Report Missing Values in Data Frame in R (2 Examples)


In this R tutorial you’ll learn how to illustrate missing data in a data table in an elegant way.

Table of contents:

Here’s the step-by-step process!


Creating Example Data

First, we need to construct some data that we can use in the following examples:

set.seed(873264)                     # Create example data
data <- round(data.frame(x1 = rnorm(100),
                         x2 = runif(100),
                         x3 = rpois(100, 1)), 2)
data$x1[rbinom(100, 1, 0.2) == 1] <- NA
data$x2[rbinom(100, 1, 0.4) == 1] <- NA
data$x3[rbinom(100, 1, 0.6) == 1] <- NA
head(data)                           # First rows of example data
#      x1   x2 x3
# 1 -0.35   NA NA
# 2    NA 0.98 NA
# 3  1.69 0.87  2
# 4 -0.99 0.00 NA
# 5    NA   NA NA
# 6    NA 0.03 NA

The previous output of the RStudio console shows the structure of our exemplifying data: It’s a data frame containing three numeric columns. Each of the columns has a non-neglectable amount of NA values.


Example 1: Count Missing Values in Columns

When inspecting the missing data structure of a data frame, the first step should always be to count the missing values in each variable. This Example therefore illustrates how to get the number of NAs in each column. For this task, we can use the colSums and the functions as shown below:

colSums(                 # Count missing values by column
# x1 x2 x3 
# 20 44 58

The previous output of the RStudio console shows that our example data contains 20 missing values in the variable x1, 44 missing values in the variable x2, and 58 missing values in the variable x3.

Those total numbers are hard to interpret without taking the size of our data table into account. The following R code therefore computes the percentages of missing values by column:

colSums( / nrow(data)    # Percentage of missing values by column
#   x1   x2   x3 
# 0.20 0.44 0.58

x1 has 20% missings, x2 has 44% missings, and x3 has 58% missings. This result would definitely be alarming in practice!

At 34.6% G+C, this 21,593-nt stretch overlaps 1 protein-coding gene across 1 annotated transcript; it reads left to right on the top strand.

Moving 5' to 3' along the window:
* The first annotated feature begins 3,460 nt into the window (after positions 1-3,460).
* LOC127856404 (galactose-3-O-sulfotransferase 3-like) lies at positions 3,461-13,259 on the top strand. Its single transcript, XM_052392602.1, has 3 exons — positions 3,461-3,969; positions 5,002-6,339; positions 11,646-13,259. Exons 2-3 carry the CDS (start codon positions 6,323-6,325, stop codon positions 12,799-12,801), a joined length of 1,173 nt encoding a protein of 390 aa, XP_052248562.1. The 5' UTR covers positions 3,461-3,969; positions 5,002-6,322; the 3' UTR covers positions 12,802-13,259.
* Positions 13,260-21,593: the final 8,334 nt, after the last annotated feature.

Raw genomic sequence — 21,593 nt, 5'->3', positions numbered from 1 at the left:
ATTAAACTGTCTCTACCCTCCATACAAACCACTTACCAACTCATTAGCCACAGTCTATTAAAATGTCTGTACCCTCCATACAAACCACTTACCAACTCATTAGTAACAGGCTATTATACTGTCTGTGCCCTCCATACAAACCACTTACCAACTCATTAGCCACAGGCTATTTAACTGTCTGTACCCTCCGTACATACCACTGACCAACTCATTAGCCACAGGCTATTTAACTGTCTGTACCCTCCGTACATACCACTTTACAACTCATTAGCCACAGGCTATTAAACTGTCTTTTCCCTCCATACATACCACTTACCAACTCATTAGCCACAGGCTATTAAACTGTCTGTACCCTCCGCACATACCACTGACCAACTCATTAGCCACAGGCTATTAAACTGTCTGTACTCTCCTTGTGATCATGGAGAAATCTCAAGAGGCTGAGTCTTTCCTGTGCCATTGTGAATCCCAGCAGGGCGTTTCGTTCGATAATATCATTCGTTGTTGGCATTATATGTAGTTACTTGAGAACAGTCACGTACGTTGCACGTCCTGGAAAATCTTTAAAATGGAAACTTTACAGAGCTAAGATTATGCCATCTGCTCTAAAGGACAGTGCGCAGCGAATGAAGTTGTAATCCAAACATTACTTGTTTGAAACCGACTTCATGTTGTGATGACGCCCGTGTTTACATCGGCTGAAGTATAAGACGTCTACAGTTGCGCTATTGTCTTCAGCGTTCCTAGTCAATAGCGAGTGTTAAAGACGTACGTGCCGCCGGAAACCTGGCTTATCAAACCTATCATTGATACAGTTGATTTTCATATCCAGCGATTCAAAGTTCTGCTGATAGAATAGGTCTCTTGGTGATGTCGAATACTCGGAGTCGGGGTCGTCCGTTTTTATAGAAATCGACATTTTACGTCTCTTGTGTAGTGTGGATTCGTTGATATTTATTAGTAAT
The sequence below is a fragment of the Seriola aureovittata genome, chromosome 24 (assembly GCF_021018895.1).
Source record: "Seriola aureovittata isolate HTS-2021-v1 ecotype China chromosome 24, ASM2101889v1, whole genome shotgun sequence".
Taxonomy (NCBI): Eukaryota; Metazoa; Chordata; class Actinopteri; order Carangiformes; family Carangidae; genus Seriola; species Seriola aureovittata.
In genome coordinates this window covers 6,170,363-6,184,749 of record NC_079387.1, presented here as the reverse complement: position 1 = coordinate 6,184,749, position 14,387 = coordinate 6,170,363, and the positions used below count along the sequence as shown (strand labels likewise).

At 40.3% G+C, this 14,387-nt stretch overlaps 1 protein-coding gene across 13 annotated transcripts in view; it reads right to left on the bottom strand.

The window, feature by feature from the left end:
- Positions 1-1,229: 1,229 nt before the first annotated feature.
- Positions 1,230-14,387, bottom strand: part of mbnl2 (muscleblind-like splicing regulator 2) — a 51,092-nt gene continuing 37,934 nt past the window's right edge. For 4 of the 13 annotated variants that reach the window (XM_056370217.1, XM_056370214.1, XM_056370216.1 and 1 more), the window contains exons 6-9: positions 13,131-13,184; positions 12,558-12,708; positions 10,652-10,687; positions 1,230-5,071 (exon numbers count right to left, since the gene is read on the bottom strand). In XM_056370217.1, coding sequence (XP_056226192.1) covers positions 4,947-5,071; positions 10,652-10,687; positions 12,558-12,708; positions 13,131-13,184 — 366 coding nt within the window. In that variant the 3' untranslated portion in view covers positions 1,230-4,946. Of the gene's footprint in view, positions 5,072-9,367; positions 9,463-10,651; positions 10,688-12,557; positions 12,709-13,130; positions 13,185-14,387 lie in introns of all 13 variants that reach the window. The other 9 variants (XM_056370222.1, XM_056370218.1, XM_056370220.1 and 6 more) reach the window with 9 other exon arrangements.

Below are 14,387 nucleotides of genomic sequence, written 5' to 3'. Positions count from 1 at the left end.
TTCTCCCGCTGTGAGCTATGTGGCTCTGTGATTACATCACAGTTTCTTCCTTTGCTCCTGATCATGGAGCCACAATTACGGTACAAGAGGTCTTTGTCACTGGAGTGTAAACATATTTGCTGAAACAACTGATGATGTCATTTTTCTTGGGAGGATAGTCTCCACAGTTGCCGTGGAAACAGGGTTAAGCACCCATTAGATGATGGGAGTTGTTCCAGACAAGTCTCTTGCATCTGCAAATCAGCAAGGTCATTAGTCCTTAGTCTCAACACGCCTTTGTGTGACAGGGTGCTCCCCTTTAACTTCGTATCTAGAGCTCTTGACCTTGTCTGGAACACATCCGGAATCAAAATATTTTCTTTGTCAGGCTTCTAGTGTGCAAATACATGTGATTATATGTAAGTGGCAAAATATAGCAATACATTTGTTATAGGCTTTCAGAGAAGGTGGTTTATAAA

Example 2: Visualize Missing Values Using VIM Package

It is also important to inspect the missing data structure. Hence, this Example explains how to show the structure of missing values in a graphic using the VIM add-on package. If we want to use the functions of the VIM package, we first have to install and load VIM:

install.packages("VIM")              # Install VIM package
library("VIM")                       # Load VIM

Now, we can use the aggr() function of the VIM package to create an aggregation plot of our missing data:

aggr(data)                           # Create aggregation plot


r graph figure 1


Figure 1 shows how the aggregation plot of our data looks like. Based on the plot you can see the amount of missing values in each column and you can see how often multiple variables are missing simultaneously.


Video & Further Resources

Do you need more info on the content of this page? Then you might want to watch the following video of my YouTube channel. In the video, I’m explaining the topics of this tutorial.


The YouTube video will be added soon.


Furthermore, you could have a look at the related tutorials of my website. Note that this page showed only a small part of the possible analysis methods for missing values. Make sure to analyze your missing data as good as possible and treat the missing values properly via imputation methods or other missing data approaches.


To summarize: In this R tutorial you learned how to visualize and count missing values. If you have further questions, please let me know in the comments section below.


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6 Comments. Leave new

  • I like your style. It’s easy, short, and informative.
    I have a question about the aggregation plot. I can’t understand the right graph of the aggregation plot. Can you please explain it?

  • I am waiting for your response.

    • Hey Saima,

      Based on your comment I have noticed that I have embedded the wrong image to this tutorial. So first of all, thanks for making me aware of this.

      Regarding your question, the right side of the graph shows how often which combination of missing values occurrs. For example, there are more rows in our data set where the variables x2 and x3 both contain a missing value compared to the rows where both the variables x1 and x3 contain a missing value.

      I hope that clarifies this image for you!



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